The Texas Supreme Court on Friday issued its first decision interpreting the recently enacted Texas Uniform Trade Secrets Act (TUTSA), holding that a defendant’s corporate representative does not have an absolute right to remain in the courtroom while a plaintiff’s trade secrets are discussed.  In re M-I L.L.C. d/ba/ MI-Swaco, No. 14-1045 (Tex. Jan. 13, 2016).  The Court’s decision is significant both because it is the first time the Texas Supreme Court has addressed the relatively new legislation (TUTSA was passed in late 2013), but also because its signals the Court’s willingness to interpret TUTSA expansively.
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Last year saw many important trade secret developments in the court. Here is our Top 5:

1. DuPont v. Kolon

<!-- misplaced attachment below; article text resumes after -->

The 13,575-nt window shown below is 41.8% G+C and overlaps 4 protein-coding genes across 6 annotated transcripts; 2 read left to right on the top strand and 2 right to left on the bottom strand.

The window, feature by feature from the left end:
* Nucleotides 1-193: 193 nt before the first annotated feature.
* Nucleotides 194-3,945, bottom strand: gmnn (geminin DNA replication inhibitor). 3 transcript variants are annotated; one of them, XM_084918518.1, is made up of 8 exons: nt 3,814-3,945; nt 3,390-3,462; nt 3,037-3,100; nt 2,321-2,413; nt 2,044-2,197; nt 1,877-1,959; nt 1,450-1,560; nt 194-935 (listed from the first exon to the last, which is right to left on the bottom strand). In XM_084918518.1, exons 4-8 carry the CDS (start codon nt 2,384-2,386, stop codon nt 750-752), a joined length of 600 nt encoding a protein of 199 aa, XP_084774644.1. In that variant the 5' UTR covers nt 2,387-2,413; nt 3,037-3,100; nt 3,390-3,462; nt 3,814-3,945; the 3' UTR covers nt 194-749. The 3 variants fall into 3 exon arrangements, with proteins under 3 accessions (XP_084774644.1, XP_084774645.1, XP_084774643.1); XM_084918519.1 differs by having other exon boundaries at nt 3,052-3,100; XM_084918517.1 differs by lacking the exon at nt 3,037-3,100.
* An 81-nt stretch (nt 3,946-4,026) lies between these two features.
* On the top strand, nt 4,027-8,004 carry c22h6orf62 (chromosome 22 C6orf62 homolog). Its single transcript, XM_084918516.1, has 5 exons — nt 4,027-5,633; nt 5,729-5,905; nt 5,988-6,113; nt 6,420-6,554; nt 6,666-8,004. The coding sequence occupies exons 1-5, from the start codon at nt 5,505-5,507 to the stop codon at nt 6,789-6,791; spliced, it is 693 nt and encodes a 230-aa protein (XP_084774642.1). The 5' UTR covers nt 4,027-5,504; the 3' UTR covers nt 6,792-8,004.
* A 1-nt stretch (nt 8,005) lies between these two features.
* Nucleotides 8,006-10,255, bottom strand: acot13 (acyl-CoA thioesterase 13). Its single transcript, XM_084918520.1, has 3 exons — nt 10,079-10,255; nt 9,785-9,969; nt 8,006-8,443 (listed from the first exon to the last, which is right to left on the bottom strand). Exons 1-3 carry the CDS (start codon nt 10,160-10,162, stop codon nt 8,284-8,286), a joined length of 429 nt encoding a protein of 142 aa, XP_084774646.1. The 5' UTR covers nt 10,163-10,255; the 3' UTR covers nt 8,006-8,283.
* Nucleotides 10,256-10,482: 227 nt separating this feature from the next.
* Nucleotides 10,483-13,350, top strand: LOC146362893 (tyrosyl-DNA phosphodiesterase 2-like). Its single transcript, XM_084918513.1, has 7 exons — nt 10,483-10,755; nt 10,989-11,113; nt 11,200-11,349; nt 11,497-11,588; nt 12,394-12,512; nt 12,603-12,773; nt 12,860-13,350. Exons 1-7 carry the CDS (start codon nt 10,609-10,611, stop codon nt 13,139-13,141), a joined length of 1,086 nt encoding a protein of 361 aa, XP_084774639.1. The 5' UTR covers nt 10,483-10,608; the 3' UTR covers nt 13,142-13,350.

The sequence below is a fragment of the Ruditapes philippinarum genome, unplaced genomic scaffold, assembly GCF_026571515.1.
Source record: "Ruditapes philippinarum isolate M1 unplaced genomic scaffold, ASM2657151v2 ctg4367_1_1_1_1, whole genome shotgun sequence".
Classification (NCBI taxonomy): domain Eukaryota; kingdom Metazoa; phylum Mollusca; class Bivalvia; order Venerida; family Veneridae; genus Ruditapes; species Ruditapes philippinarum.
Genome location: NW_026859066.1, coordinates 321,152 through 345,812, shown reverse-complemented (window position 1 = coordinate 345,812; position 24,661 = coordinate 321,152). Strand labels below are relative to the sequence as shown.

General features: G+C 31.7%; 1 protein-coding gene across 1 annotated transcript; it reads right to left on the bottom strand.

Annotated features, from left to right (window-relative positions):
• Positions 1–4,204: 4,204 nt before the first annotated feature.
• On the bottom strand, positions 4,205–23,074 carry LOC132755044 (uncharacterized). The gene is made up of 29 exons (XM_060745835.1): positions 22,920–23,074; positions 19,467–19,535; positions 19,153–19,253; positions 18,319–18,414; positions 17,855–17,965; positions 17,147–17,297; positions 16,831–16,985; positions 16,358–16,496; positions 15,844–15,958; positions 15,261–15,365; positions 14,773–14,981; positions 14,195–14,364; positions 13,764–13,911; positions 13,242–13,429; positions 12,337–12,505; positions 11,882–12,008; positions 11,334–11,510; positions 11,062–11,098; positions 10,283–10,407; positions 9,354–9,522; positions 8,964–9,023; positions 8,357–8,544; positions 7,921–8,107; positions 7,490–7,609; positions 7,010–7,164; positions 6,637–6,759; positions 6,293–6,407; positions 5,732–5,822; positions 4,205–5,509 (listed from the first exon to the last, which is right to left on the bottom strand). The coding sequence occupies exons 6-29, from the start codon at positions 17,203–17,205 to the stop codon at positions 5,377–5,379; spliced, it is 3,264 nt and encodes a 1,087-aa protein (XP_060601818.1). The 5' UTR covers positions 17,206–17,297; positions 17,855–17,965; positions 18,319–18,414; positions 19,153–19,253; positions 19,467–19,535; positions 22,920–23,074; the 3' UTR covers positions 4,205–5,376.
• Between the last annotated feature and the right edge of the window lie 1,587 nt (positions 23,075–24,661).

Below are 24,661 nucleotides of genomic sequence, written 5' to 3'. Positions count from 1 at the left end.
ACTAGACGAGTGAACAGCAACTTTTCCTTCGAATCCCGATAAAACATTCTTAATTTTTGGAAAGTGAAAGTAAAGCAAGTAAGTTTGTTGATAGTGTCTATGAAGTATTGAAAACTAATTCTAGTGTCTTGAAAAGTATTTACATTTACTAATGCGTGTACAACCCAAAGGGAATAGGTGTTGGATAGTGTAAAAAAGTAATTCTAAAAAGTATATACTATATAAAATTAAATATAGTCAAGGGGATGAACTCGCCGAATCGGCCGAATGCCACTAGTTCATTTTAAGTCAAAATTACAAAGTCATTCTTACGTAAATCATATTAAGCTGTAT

This case had it all. What appeared at first to be the actions of one disgruntled employee turned out to be a long-standing high-level initiative of Kolon to target former DuPont employees in order to develop its fledgling para-aramid fiber using the secrets behind industry standard Kevlar. There was spoliation, 400 page expert reports arguing all of DuPont’s trade secrets were disclosed in its own patents, antitrust counterclaims, criminal charges, Korean investigations, a two-month jury trial culminating in a damages award just shy of a billion dollars, an appeal, and finally—in 2015—resolution. This epic battle came to end with Kolon being criminally indicted, paying $275 million to DuPont in restitution, and settling the civil case under undisclosed terms. Read about it here.


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